That's right, there's just one degree of separation between the famous silent screen star and the infamous cult leader: The Spahn Ranch.
William S. Hart (b. 12-6-1864, d. 1946) owned the 511-acre ranch once upon a time, evidently using it to stable horses that he rented to film makers. Much later, Charles Manson (b. 11-11-1934) convinced its blind, 81-year-old owner, George Spahn, to let as many as 100 of his disciples, whom he called "The Family," live there rent-free, Manson's young women tending to the old timer's needs.
The ranch became Manson's hideout and the launching pad for The Family's two-day killing spree in 1969 that resulted in the death of actress Sharon Tate and seven others.* This was well after Charlie Manson used to cowboy in Saugus.
Located in Chatsworth near the more famous Iverson Movie Ranch, Spahn's Movie Ranch had been the typical small-time B-Western movie town, but by Manson's day, most of the production consisted of low-budget porn.
In September 1970, as the Manson Family trial was getting underway, the buildings burned down in the great wildfire (the Clampitt Fire) that devoured the open space between the Santa Clarita and San Fernando valleys. Manson Family members including Lynette "Squeaky" Fromme** stayed on, and filming still went on, but eventually the ranch was sold, graded and subdivided. Today (2003) it is owned by The Church at Rocky Peak, a Christian congregation that still rents it out for film shoots.
The old Spahn Ranch property is located on the south side of Santa Susana Pass Road, next to Santa Susana Pass State Park, just west of the Iverson Road cutoff. Take Highway 101 west to Topanga Canyon Road north to Santa Susana Pass Road.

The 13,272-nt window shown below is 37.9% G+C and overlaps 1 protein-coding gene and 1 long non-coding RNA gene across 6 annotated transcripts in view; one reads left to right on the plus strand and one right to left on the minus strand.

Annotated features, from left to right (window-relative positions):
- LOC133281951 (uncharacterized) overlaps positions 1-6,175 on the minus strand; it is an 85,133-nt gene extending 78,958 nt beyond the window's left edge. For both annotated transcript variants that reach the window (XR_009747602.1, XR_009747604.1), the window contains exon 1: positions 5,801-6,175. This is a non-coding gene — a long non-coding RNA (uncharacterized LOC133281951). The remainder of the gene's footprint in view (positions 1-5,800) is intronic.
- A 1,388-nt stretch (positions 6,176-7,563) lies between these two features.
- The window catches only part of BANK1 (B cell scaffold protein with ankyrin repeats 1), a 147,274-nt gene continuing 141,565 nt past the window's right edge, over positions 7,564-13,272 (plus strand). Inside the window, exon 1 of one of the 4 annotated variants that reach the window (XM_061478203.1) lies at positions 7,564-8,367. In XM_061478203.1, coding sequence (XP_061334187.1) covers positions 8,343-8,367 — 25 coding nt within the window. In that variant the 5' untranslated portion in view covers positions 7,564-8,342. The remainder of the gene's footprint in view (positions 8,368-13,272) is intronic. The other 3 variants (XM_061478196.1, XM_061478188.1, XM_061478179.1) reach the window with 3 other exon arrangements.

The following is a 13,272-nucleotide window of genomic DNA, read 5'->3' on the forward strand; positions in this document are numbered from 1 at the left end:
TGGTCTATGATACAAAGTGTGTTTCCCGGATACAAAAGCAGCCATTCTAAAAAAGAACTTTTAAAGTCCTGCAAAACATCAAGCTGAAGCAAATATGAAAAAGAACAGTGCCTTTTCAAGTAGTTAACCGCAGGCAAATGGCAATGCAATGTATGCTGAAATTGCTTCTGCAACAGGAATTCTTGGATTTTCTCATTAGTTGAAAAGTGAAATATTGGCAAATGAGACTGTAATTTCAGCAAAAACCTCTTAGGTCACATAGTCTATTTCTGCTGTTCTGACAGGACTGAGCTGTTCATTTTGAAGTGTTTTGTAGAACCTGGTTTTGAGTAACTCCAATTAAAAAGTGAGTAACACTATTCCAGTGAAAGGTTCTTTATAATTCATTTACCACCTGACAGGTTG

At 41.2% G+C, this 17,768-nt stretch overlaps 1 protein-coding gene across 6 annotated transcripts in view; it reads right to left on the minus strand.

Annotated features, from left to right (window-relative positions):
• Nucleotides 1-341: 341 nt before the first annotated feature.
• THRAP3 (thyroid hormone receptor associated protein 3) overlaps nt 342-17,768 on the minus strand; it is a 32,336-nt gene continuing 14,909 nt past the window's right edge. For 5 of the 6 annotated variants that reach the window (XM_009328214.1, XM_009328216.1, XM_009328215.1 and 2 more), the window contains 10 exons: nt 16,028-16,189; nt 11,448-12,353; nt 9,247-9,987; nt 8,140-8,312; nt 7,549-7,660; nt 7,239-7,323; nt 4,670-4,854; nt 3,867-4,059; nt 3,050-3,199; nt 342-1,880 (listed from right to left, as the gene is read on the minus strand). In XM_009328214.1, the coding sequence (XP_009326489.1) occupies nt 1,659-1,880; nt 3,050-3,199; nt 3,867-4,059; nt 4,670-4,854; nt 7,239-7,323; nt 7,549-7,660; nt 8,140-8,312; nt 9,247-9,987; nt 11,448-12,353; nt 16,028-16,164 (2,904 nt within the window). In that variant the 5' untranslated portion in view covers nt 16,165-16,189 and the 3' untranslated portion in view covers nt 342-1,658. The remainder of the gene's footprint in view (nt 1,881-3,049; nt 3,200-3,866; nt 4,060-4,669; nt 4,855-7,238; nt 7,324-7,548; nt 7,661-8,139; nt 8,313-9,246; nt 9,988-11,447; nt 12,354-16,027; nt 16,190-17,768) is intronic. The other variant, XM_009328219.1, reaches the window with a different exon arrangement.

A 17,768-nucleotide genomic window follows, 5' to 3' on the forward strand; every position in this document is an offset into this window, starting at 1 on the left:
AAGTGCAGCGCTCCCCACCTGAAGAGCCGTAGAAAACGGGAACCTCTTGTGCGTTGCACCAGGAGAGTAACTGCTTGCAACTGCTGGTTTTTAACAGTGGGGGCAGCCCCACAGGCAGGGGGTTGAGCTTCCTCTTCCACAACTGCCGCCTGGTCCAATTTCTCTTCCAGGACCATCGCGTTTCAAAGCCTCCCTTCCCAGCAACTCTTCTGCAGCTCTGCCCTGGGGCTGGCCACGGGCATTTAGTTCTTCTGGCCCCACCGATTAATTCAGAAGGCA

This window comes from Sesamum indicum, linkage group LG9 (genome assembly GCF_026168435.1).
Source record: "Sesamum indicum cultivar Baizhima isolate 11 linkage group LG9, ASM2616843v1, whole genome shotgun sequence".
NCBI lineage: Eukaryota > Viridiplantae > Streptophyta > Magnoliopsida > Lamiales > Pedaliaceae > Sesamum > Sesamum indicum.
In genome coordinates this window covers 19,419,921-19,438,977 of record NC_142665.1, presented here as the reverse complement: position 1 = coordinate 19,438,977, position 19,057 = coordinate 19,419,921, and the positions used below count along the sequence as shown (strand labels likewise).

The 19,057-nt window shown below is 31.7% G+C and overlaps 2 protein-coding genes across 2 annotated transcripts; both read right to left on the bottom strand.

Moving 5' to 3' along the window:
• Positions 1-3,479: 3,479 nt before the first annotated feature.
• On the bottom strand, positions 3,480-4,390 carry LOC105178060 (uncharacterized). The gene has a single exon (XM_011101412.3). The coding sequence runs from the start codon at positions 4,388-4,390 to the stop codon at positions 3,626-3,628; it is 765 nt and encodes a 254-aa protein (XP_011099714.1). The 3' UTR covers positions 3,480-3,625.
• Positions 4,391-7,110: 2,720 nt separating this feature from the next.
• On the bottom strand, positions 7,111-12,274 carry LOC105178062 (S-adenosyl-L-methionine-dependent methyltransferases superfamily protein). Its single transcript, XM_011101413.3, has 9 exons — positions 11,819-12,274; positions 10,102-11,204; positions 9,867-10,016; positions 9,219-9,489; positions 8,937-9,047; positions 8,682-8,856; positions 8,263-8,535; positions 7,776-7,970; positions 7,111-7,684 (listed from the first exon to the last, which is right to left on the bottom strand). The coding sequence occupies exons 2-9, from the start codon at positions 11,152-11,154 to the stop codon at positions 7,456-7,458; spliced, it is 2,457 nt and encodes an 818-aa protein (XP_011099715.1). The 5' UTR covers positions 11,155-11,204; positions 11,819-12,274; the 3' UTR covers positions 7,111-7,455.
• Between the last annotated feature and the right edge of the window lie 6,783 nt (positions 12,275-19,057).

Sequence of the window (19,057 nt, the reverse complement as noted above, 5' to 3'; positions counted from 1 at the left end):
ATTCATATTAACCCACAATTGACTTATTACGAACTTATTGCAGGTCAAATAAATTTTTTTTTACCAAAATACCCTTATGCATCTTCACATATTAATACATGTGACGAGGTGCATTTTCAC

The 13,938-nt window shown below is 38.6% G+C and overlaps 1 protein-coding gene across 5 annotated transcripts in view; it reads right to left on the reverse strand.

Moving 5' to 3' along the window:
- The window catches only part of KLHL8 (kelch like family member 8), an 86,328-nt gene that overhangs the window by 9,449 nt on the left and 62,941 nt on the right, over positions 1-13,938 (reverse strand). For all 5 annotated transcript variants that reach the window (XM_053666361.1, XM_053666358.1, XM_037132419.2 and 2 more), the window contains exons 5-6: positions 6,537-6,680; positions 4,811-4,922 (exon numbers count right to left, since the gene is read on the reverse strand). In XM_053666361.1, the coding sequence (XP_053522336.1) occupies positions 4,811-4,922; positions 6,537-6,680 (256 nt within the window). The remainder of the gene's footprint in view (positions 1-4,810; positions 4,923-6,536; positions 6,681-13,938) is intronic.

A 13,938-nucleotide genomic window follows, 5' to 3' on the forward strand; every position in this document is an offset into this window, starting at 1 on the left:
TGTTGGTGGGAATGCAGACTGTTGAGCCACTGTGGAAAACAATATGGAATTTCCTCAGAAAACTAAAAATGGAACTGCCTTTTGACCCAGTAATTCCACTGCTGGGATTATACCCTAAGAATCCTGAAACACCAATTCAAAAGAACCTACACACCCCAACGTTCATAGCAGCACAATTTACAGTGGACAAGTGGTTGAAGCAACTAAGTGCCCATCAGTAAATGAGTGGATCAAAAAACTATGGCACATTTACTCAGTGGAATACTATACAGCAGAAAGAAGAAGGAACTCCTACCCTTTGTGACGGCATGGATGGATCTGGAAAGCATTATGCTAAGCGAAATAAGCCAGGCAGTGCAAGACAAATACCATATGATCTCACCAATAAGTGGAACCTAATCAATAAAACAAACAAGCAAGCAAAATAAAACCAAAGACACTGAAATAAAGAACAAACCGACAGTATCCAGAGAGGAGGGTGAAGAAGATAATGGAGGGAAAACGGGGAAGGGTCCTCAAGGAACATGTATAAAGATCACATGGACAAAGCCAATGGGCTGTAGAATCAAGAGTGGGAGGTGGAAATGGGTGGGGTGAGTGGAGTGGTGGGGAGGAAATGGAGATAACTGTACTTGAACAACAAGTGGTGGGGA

For photographs and more information visit this site.
* The others killed on Aug. 9, 1969, at the home of Tate and her husband Roman Polanski at 10050 Cielo Drive in Beverly Hills included the couple's unborn baby, Paul Richard Polanski; and Tate's guests for the evening: Jay Sebring, Steven Parent, Abigail Folger and her boyfriend Voytek Frykowski. Two days later The Family murdered businessman Leno LaBianca and his wife Rosemary at their home. Other victims included stuntman and Spahn ranch hand Donald "Shorty" Shea, who had tried to warn George Spahn about his new tenants; Gary Hinman, a Los Angeles drug dealer and musician who was killed about a month prior to the Tate-LaBianca murders; and Ronald Hughes, a Manson Family defense attrorney who was killed during the course of the trial. Manson and several Family members received the death penalty, but their sentences were commuted to life in prison when the California Supreme Court overturned capital punishment.
** Fromme was sentenced to life in prison for her Sept. 5, 1975, attempt to assassinate President Gerald Ford.